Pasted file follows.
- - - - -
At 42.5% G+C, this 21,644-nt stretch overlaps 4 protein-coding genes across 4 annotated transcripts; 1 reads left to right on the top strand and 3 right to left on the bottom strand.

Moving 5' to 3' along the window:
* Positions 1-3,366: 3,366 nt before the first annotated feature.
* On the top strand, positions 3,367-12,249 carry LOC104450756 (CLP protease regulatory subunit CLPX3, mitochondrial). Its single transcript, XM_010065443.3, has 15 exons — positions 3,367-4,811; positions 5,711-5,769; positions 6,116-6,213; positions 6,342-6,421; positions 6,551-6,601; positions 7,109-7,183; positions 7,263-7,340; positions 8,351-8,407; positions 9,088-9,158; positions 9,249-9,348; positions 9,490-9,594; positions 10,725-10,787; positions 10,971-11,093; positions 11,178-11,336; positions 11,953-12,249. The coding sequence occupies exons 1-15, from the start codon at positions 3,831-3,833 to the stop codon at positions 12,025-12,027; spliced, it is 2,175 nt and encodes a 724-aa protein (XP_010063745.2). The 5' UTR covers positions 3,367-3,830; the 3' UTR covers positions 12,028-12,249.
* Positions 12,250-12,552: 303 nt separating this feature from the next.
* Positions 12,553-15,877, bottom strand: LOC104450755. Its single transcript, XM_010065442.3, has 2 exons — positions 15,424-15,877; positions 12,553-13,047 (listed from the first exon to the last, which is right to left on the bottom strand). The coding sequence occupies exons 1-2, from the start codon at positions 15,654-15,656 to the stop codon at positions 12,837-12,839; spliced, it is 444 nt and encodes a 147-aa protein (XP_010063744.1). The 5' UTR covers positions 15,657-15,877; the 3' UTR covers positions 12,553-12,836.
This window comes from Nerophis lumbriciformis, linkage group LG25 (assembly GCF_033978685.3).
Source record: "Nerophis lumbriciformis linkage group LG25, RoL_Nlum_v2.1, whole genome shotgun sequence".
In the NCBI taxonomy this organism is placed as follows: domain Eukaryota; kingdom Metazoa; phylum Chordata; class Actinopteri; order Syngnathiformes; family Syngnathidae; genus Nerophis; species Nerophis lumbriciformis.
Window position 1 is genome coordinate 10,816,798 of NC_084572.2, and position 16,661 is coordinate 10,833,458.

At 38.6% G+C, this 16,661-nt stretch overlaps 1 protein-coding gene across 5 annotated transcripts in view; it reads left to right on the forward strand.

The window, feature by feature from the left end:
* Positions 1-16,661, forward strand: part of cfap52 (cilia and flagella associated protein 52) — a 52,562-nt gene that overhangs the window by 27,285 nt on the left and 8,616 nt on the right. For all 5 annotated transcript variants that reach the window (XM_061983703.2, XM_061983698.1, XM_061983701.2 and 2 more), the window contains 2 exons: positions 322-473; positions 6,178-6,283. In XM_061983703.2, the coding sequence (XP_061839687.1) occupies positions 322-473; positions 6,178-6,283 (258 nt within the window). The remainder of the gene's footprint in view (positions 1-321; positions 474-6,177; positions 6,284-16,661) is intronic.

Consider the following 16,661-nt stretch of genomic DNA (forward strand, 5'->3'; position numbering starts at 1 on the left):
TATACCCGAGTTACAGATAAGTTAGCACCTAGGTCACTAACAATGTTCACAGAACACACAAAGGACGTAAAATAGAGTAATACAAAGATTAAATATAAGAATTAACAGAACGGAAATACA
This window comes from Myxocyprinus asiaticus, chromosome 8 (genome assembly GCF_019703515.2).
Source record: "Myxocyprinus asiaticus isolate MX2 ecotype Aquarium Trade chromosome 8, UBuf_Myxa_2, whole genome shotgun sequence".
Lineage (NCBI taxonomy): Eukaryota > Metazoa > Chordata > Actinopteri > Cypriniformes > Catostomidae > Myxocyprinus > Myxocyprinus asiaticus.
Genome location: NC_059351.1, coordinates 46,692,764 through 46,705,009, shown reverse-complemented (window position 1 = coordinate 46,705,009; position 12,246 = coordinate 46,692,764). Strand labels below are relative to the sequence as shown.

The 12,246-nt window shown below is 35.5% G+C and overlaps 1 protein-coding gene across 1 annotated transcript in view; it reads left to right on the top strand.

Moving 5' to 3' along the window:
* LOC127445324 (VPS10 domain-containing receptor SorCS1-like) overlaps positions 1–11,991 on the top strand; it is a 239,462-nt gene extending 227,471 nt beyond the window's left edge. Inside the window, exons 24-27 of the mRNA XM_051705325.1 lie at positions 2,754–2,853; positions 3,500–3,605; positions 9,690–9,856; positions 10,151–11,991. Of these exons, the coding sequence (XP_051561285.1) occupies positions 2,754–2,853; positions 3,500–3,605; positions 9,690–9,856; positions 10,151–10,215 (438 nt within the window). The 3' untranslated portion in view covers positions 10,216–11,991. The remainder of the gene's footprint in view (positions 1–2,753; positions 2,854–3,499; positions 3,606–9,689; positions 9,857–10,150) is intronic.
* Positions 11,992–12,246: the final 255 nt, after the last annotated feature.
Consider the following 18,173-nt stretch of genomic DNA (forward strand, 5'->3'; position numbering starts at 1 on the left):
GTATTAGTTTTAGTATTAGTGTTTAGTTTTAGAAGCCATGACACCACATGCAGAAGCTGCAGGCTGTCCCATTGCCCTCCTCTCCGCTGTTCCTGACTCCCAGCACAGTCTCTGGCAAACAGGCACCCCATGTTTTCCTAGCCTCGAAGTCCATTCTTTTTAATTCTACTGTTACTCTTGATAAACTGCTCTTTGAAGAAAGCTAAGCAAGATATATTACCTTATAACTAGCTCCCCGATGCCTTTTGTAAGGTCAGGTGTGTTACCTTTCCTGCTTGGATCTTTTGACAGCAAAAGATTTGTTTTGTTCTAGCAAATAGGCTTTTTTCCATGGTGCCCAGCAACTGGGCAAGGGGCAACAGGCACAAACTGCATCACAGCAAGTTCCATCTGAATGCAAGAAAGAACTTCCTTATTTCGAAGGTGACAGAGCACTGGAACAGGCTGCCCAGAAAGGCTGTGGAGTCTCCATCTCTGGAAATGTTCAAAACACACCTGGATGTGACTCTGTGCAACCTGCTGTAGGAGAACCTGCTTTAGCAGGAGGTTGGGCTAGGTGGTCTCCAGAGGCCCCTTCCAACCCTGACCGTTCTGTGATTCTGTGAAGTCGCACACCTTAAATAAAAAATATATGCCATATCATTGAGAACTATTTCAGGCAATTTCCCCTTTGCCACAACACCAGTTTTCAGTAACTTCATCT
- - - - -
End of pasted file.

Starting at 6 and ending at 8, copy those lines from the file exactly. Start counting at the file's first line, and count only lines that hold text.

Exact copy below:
* Positions 12,553-15,877, bottom strand: LOC104450755. Its single transcript, XM_010065442.3, has 2 exons — positions 15,424-15,877; positions 12,553-13,047 (listed from the first exon to the last, which is right to left on the bottom strand). The coding sequence occupies exons 1-2, from the start codon at positions 15,654-15,656 to the stop codon at positions 12,837-12,839; spliced, it is 444 nt and encodes a 147-aa protein (XP_010063744.1). The 5' UTR covers positions 15,657-15,877; the 3' UTR covers positions 12,553-12,836.
This window comes from Nerophis lumbriciformis, linkage group LG25 (assembly GCF_033978685.3).
Source record: "Nerophis lumbriciformis linkage group LG25, RoL_Nlum_v2.1, whole genome shotgun sequence".